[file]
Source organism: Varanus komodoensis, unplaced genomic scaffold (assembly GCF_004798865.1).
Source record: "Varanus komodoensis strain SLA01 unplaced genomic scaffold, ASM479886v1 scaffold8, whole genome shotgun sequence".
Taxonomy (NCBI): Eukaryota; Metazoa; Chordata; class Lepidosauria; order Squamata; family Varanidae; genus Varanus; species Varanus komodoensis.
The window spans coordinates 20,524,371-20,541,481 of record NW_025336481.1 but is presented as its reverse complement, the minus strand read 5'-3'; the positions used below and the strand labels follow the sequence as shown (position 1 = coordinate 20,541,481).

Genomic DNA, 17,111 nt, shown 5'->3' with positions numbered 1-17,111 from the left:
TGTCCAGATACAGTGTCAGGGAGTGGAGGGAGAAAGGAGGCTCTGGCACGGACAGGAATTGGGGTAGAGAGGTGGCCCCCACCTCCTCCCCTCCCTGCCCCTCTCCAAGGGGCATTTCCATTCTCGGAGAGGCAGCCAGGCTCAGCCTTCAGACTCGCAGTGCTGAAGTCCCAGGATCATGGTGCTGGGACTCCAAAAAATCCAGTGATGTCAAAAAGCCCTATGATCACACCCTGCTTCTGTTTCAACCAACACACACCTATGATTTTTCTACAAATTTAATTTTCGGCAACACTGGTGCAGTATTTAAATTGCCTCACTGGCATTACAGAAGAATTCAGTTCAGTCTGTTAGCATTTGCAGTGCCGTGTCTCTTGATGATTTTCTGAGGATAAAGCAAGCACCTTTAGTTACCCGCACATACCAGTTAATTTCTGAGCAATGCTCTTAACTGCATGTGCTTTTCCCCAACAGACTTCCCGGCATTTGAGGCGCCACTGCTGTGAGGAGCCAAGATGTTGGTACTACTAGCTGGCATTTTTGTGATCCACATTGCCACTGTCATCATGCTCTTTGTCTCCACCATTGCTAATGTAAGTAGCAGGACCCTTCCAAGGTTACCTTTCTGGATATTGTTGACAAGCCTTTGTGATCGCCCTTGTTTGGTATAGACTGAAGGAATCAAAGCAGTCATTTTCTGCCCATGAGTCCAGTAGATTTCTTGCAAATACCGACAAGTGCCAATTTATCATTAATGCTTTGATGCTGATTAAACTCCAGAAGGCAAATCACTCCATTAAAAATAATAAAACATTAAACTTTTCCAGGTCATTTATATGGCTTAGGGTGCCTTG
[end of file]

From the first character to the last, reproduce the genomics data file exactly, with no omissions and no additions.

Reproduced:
Source organism: Varanus komodoensis, unplaced genomic scaffold (assembly GCF_004798865.1).
Source record: "Varanus komodoensis strain SLA01 unplaced genomic scaffold, ASM479886v1 scaffold8, whole genome shotgun sequence".
Taxonomy (NCBI): Eukaryota; Metazoa; Chordata; class Lepidosauria; order Squamata; family Varanidae; genus Varanus; species Varanus komodoensis.
The window spans coordinates 20,524,371-20,541,481 of record NW_025336481.1 but is presented as its reverse complement, the minus strand read 5'-3'; the positions used below and the strand labels follow the sequence as shown (position 1 = coordinate 20,541,481).

Genomic DNA, 17,111 nt, shown 5'->3' with positions numbered 1-17,111 from the left:
TGTCCAGATACAGTGTCAGGGAGTGGAGGGAGAAAGGAGGCTCTGGCACGGACAGGAATTGGGGTAGAGAGGTGGCCCCCACCTCCTCCCCTCCCTGCCCCTCTCCAAGGGGCATTTCCATTCTCGGAGAGGCAGCCAGGCTCAGCCTTCAGACTCGCAGTGCTGAAGTCCCAGGATCATGGTGCTGGGACTCCAAAAAATCCAGTGATGTCAAAAAGCCCTATGATCACACCCTGCTTCTGTTTCAACCAACACACACCTATGATTTTTCTACAAATTTAATTTTCGGCAACACTGGTGCAGTATTTAAATTGCCTCACTGGCATTACAGAAGAATTCAGTTCAGTCTGTTAGCATTTGCAGTGCCGTGTCTCTTGATGATTTTCTGAGGATAAAGCAAGCACCTTTAGTTACCCGCACATACCAGTTAATTTCTGAGCAATGCTCTTAACTGCATGTGCTTTTCCCCAACAGACTTCCCGGCATTTGAGGCGCCACTGCTGTGAGGAGCCAAGATGTTGGTACTACTAGCTGGCATTTTTGTGATCCACATTGCCACTGTCATCATGCTCTTTGTCTCCACCATTGCTAATGTAAGTAGCAGGACCCTTCCAAGGTTACCTTTCTGGATATTGTTGACAAGCCTTTGTGATCGCCCTTGTTTGGTATAGACTGAAGGAATCAAAGCAGTCATTTTCTGCCCATGAGTCCAGTAGATTTCTTGCAAATACCGACAAGTGCCAATTTATCATTAATGCTTTGATGCTGATTAAACTCCAGAAGGCAAATCACTCCATTAAAAATAATAAAACATTAAACTTTTCCAGGTCATTTATATGGCTTAGGGTGCCTTG